Outing clear harassment doesn’t need elaboration, The Weekend Australian

Free speech is being restricted by ill-defined anti-discrimination law that has taken the carefully targeted definition of workplace sexual harassment and applied it to public speech.

The Tasmanian case against Catholic bishops over a booklet that argues against marriage for same-sex couples has highlighted the problem of how anti-discrimination law can restrict free speech. Keeping the Tasmanian law intact in the lead-up to a plebiscite on the definition of marriage risks chilling debate so long as the law seeks to stop expressions that may ­“offend”, “insult” or “ridicule”.

The impact would be nationwide. With a national media market it is possible a statement could be made in any state and then ­replayed in Tasmania and fall foul of the law.

The intention of the offending section 17 of the Tasmanian Anti-Discrimination Act is to stop ­people being bullied or harassed. But that isn’t achieved by its current wording.

Its wording sets a test for restricting speech based on subjective and loose terms, particularly when we are talking about matters of personal morality.

We can’t be free to debate ­important public policy issues when restrictions on free speech are so heavy-handed. The law needs to change.

The problem with Section 17 of the Tasmanian Anti-Discrimination Act has arisen because it was modelled on Section 28A of the Federal Sex Discrimination Act.

This should prompt the question: why is the Sex Discrimination Act uncontroversial, but not the Tasmanian law? The answer is straightforward.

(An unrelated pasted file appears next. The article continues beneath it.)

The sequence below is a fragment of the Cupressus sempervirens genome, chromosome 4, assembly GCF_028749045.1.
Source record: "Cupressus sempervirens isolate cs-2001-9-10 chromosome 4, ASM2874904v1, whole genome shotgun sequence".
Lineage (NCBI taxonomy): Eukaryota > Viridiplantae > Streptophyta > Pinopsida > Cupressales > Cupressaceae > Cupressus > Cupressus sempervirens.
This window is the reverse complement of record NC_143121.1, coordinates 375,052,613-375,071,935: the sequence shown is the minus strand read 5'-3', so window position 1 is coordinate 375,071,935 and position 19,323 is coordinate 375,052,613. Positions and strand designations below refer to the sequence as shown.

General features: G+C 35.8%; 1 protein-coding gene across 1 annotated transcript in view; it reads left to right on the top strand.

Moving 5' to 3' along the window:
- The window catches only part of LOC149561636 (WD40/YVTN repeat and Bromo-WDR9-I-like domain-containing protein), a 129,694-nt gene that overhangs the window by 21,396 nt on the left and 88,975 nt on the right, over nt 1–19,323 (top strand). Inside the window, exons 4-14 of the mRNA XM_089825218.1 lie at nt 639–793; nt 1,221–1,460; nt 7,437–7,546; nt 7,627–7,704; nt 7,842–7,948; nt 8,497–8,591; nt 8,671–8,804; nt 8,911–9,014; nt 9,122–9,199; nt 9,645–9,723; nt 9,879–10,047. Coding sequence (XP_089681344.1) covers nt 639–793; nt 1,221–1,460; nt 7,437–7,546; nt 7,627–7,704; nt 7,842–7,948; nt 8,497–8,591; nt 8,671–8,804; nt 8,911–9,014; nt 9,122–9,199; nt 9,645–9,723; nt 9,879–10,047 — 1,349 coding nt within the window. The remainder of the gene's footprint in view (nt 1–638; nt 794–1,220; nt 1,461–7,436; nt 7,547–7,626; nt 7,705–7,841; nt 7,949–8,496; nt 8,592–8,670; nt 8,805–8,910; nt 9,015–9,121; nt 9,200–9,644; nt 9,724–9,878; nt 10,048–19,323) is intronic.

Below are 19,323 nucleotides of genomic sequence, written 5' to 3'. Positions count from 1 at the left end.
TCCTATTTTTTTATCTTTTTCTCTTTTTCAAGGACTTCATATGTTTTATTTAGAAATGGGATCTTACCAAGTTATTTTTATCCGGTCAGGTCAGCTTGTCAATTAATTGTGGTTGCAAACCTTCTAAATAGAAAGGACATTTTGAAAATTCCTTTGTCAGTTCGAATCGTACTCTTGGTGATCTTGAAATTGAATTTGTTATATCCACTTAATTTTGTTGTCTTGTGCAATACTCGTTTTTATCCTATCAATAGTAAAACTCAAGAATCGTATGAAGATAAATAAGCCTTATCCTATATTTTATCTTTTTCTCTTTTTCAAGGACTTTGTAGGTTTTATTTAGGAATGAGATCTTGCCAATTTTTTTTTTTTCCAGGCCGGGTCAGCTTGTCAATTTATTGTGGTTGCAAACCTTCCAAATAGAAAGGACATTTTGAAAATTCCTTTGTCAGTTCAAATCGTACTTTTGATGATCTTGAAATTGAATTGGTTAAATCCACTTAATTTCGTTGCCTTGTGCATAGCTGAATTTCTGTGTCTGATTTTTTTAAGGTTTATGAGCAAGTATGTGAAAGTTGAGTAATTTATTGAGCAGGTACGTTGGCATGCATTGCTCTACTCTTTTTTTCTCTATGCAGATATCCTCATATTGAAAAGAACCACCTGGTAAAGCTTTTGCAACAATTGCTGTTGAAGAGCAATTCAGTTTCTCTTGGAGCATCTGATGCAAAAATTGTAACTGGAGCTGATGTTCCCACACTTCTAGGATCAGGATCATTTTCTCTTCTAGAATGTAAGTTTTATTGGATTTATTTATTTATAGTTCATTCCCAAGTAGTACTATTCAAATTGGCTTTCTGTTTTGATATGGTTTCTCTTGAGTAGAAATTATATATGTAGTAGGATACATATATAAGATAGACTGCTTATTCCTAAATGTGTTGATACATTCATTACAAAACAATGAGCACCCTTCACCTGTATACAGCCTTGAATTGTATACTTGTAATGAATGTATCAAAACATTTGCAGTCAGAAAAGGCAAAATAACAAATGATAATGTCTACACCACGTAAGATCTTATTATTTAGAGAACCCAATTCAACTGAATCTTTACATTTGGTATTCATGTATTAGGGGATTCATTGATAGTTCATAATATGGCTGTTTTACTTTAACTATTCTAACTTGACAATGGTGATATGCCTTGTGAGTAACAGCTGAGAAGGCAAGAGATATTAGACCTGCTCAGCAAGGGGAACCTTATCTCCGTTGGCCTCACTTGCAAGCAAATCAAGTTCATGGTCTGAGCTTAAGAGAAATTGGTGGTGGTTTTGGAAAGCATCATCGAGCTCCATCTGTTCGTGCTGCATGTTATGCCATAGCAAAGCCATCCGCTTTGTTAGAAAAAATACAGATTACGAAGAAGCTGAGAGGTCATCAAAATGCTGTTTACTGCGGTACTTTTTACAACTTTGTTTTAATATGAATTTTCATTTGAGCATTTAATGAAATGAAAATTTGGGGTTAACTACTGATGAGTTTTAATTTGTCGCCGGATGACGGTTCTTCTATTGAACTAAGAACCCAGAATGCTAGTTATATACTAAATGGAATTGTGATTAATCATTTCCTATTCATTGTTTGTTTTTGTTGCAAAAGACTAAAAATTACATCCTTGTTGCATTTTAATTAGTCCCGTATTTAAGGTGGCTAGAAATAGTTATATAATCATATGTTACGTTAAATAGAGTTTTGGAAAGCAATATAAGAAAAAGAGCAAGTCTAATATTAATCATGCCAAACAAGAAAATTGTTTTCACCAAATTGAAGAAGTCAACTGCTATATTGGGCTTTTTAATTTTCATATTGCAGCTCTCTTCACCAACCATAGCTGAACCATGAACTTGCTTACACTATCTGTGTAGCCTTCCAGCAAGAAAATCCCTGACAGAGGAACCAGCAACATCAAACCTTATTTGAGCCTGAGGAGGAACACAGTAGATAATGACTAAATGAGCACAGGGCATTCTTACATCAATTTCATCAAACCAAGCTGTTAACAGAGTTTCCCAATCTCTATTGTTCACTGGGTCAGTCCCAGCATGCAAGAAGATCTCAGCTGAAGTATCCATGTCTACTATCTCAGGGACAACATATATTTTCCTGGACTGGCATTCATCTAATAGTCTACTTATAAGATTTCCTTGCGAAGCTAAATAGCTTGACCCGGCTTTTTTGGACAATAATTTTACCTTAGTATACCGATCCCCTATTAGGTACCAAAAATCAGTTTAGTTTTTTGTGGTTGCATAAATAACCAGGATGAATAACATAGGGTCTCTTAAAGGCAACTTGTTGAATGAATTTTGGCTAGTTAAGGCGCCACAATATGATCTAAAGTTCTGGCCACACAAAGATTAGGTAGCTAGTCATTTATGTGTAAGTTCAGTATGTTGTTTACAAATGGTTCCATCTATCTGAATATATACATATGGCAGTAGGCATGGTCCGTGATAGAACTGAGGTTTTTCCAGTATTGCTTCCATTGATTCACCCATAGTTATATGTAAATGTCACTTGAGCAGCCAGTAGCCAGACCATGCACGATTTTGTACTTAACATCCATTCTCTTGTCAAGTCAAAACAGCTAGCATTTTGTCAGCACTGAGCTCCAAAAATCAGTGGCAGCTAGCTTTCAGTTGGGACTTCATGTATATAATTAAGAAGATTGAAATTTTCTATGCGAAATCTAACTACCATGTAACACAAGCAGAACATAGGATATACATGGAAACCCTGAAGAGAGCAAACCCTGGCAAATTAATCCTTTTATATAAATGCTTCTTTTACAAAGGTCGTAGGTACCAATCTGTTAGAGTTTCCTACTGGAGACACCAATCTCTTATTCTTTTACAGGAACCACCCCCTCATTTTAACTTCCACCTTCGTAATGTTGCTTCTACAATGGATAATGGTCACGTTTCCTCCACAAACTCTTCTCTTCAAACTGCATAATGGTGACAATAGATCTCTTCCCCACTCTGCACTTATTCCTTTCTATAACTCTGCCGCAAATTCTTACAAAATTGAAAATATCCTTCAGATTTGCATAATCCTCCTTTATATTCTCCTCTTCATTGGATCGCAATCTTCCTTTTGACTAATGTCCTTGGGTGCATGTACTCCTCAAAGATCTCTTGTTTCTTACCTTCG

Despite including the threshold of “offended, humiliated or ­intimidated”, section 28A of the Sex Discrimination Act is designed to address workplace ­conduct. It wasn’t designed to cover general expressions of opinion in public.

In her speech supporting the introduction of the Sex Discrimination Act, then senator and current Age and Disability Discrimination Commissioner Susan Ryan argued: “The Bill does not attempt to deal with all forms of sexual harassment which can be characterised as discriminatory in nature.” Instead, “it is linked to a belief that rejection of an unwelcome sexual advance, and unwelcome request for sexual favours or other unwelcome sexual conduct would disadvantage the person in relation to employment or educational studies”.

The Tasmanian general anti-discrimination law took this test for workplace sexual harassment — a specific sort of prohibited conduct — and then applied it to all expressions in the public square.

On introducing the act, the then Tasmanian attorney-general, Judith Jackson, said: “Sexual harassment is prohibited under clause 17 … incorporat(ing) the definition of sexual harassment in the Sex Discrimination Act 1994.”

Like the federal Act, the law at the time was designed to focus on sexual harassment that may lead to “loss of employment, loss of ­income or loss of accommodation” on the basis of issues predominantly around gender. But in 2012 it was expanded to include many identity groups and went beyond predominantly workplace issues to deal with public expressions.